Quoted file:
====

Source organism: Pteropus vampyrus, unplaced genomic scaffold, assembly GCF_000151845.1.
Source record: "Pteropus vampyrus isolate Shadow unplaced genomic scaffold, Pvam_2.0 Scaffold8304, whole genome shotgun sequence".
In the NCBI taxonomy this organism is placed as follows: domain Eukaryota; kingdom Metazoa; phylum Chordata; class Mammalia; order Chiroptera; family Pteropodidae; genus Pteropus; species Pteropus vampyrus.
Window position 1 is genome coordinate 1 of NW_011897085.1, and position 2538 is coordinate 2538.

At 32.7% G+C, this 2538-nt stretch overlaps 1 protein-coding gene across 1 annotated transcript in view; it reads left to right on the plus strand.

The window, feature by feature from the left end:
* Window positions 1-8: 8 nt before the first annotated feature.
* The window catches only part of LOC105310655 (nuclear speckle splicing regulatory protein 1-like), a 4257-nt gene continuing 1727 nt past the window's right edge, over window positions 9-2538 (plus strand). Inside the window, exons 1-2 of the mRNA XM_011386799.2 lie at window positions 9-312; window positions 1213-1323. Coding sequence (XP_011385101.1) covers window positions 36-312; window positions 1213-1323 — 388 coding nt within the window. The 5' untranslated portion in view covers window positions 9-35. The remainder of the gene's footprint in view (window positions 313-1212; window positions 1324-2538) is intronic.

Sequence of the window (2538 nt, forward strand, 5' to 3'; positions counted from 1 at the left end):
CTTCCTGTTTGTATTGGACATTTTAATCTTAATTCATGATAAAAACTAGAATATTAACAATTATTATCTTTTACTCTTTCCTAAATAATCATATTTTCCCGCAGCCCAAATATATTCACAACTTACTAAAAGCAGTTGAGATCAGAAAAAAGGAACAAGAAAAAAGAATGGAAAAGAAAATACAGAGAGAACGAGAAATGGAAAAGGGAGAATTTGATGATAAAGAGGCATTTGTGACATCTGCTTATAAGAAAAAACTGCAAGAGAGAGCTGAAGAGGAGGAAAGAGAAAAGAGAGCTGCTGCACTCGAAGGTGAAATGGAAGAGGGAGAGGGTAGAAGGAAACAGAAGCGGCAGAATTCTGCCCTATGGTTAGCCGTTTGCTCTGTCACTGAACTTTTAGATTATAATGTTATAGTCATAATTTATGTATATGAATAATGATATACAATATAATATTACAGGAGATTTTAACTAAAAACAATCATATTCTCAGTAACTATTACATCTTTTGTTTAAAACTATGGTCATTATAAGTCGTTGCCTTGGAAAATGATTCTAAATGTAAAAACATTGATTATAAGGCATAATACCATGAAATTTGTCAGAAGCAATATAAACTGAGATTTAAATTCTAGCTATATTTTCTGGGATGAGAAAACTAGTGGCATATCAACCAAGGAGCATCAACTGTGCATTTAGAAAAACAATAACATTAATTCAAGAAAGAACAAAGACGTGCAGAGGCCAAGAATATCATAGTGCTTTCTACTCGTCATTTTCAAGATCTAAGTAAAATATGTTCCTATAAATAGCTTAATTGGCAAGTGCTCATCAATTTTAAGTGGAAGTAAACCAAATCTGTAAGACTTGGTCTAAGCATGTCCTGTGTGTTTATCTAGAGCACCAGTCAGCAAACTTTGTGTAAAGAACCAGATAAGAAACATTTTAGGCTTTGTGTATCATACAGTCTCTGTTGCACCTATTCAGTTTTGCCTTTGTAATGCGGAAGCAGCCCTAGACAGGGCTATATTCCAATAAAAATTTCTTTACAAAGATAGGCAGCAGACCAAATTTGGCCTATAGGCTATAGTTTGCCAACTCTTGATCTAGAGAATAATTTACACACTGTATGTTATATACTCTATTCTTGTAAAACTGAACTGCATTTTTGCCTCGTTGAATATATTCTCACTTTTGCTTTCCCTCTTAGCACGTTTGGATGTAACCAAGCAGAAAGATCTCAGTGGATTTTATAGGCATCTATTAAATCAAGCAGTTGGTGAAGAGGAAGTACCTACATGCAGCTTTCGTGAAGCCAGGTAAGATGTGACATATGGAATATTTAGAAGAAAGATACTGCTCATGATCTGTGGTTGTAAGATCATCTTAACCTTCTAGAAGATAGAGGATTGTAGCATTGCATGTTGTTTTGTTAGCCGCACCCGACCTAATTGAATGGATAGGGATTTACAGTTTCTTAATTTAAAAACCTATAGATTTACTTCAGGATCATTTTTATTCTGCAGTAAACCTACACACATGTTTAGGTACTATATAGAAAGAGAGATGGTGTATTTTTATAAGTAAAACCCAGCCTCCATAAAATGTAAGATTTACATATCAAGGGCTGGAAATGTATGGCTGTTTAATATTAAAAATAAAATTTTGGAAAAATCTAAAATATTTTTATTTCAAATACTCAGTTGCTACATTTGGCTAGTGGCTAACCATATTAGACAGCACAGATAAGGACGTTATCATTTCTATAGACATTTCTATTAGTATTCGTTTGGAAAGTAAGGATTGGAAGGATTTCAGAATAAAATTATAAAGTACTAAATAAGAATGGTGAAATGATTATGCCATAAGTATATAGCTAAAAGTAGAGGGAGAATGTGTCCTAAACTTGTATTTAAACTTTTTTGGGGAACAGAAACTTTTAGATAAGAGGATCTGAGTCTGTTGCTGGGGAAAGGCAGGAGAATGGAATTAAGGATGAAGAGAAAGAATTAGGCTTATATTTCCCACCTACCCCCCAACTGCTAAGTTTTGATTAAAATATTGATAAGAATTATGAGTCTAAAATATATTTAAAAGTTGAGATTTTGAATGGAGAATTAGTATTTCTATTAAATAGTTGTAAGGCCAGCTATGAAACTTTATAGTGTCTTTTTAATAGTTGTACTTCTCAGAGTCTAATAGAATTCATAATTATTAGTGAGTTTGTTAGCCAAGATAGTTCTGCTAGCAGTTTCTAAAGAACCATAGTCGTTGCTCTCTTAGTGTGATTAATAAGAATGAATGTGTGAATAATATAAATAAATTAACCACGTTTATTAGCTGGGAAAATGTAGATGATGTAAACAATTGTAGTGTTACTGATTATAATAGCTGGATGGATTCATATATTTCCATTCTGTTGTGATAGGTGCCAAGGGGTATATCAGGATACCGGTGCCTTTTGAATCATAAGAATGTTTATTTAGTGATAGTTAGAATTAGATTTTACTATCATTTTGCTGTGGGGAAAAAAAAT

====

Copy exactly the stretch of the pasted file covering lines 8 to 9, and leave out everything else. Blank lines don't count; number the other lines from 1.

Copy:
* The window catches only part of LOC105310655 (nuclear speckle splicing regulatory protein 1-like), a 4257-nt gene continuing 1727 nt past the window's right edge, over window positions 9-2538 (plus strand). Inside the window, exons 1-2 of the mRNA XM_011386799.2 lie at window positions 9-312; window positions 1213-1323. Coding sequence (XP_011385101.1) covers window positions 36-312; window positions 1213-1323 — 388 coding nt within the window. The 5' untranslated portion in view covers window positions 9-35. The remainder of the gene's footprint in view (window positions 313-1212; window positions 1324-2538) is intronic.

Sequence of the window (2538 nt, forward strand, 5' to 3'; positions counted from 1 at the left end):